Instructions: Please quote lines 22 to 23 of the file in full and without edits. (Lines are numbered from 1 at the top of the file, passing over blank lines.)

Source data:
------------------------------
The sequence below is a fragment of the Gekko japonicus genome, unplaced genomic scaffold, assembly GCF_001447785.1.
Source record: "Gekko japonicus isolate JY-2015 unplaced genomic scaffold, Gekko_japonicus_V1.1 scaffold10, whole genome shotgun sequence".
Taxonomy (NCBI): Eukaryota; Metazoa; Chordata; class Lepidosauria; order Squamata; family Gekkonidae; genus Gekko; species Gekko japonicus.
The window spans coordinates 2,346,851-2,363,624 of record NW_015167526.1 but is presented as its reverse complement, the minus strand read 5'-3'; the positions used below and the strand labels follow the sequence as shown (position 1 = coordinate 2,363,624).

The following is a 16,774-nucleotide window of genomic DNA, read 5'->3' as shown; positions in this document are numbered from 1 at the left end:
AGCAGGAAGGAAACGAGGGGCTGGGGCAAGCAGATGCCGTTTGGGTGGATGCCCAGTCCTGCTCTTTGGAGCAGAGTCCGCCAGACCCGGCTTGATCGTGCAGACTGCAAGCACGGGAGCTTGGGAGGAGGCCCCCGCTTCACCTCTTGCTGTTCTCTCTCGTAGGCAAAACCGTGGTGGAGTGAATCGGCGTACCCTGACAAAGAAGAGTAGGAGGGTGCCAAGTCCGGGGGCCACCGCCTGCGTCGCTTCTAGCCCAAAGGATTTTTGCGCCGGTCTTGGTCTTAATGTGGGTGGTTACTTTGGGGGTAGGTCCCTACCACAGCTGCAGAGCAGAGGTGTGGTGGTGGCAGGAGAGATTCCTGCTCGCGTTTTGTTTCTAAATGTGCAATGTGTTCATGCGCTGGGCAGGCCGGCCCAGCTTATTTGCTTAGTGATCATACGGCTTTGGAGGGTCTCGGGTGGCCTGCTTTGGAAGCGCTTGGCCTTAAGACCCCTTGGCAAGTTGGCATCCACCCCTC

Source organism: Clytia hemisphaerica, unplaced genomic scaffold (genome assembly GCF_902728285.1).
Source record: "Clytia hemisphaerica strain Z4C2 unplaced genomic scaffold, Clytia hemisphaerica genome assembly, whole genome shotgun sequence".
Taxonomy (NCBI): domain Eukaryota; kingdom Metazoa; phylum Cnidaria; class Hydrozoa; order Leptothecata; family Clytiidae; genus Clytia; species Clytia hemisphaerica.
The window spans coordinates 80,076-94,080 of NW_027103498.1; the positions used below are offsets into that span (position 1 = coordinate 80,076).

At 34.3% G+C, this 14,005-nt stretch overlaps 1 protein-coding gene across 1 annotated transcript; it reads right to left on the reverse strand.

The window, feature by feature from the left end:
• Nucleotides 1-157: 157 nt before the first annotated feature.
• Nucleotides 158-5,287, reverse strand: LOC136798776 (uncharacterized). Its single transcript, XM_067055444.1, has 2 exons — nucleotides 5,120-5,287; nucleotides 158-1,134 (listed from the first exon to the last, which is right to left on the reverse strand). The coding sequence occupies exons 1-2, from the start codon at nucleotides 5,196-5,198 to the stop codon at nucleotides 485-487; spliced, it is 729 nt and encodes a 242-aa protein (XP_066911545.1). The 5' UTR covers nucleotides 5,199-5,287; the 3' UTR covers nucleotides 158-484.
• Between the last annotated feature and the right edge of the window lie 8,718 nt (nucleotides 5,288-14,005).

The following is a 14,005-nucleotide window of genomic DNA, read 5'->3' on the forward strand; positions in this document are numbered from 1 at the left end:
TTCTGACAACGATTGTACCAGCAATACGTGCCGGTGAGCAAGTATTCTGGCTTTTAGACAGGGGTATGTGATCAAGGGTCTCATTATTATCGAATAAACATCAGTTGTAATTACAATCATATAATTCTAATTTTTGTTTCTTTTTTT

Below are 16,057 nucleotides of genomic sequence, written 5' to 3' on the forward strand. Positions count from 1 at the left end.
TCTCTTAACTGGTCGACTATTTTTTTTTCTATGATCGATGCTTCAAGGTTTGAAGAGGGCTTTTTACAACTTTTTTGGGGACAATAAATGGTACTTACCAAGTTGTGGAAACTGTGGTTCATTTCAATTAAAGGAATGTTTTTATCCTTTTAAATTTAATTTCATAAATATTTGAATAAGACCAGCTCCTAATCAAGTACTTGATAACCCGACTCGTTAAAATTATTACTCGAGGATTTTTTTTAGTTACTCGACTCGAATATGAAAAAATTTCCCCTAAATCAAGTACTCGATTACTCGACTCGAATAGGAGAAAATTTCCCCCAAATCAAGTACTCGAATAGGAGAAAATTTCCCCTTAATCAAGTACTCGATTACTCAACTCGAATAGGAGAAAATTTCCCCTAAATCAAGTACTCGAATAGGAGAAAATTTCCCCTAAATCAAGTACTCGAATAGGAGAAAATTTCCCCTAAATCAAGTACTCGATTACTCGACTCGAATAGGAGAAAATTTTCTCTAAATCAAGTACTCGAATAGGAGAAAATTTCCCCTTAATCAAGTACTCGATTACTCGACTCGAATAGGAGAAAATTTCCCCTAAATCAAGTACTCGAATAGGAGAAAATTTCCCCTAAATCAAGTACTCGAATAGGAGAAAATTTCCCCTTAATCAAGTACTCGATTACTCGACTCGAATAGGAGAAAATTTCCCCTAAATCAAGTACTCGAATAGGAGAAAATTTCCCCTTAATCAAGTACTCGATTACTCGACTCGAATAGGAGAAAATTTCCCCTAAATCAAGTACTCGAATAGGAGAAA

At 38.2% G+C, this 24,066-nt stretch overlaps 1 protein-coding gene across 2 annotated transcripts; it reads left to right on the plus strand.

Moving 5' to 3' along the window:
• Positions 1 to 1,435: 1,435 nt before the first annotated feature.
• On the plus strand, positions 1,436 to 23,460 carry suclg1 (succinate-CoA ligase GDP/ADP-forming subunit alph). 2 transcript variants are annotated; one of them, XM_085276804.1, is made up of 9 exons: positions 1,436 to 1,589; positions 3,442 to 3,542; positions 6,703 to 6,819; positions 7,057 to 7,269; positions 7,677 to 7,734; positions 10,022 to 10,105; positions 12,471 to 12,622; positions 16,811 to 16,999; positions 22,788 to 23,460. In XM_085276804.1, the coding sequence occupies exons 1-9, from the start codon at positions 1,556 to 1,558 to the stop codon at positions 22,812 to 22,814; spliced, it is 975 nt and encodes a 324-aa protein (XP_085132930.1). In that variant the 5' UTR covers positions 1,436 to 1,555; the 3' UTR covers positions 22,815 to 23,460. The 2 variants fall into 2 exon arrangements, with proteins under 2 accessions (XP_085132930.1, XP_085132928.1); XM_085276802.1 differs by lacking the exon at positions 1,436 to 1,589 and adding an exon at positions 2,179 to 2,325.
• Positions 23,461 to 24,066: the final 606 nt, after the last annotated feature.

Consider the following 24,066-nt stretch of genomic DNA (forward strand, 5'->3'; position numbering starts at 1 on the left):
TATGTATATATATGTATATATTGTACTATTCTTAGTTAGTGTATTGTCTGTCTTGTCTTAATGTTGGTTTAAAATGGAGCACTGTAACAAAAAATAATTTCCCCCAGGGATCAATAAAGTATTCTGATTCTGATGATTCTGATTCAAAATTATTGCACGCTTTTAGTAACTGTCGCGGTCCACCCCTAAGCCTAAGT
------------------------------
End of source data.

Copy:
• Positions 1 to 1,435: 1,435 nt before the first annotated feature.
• On the plus strand, positions 1,436 to 23,460 carry suclg1 (succinate-CoA ligase GDP/ADP-forming subunit alph). 2 transcript variants are annotated; one of them, XM_085276804.1, is made up of 9 exons: positions 1,436 to 1,589; positions 3,442 to 3,542; positions 6,703 to 6,819; positions 7,057 to 7,269; positions 7,677 to 7,734; positions 10,022 to 10,105; positions 12,471 to 12,622; positions 16,811 to 16,999; positions 22,788 to 23,460. In XM_085276804.1, the coding sequence occupies exons 1-9, from the start codon at positions 1,556 to 1,558 to the stop codon at positions 22,812 to 22,814; spliced, it is 975 nt and encodes a 324-aa protein (XP_085132930.1). In that variant the 5' UTR covers positions 1,436 to 1,555; the 3' UTR covers positions 22,815 to 23,460. The 2 variants fall into 2 exon arrangements, with proteins under 2 accessions (XP_085132930.1, XP_085132928.1); XM_085276802.1 differs by lacking the exon at positions 1,436 to 1,589 and adding an exon at positions 2,179 to 2,325.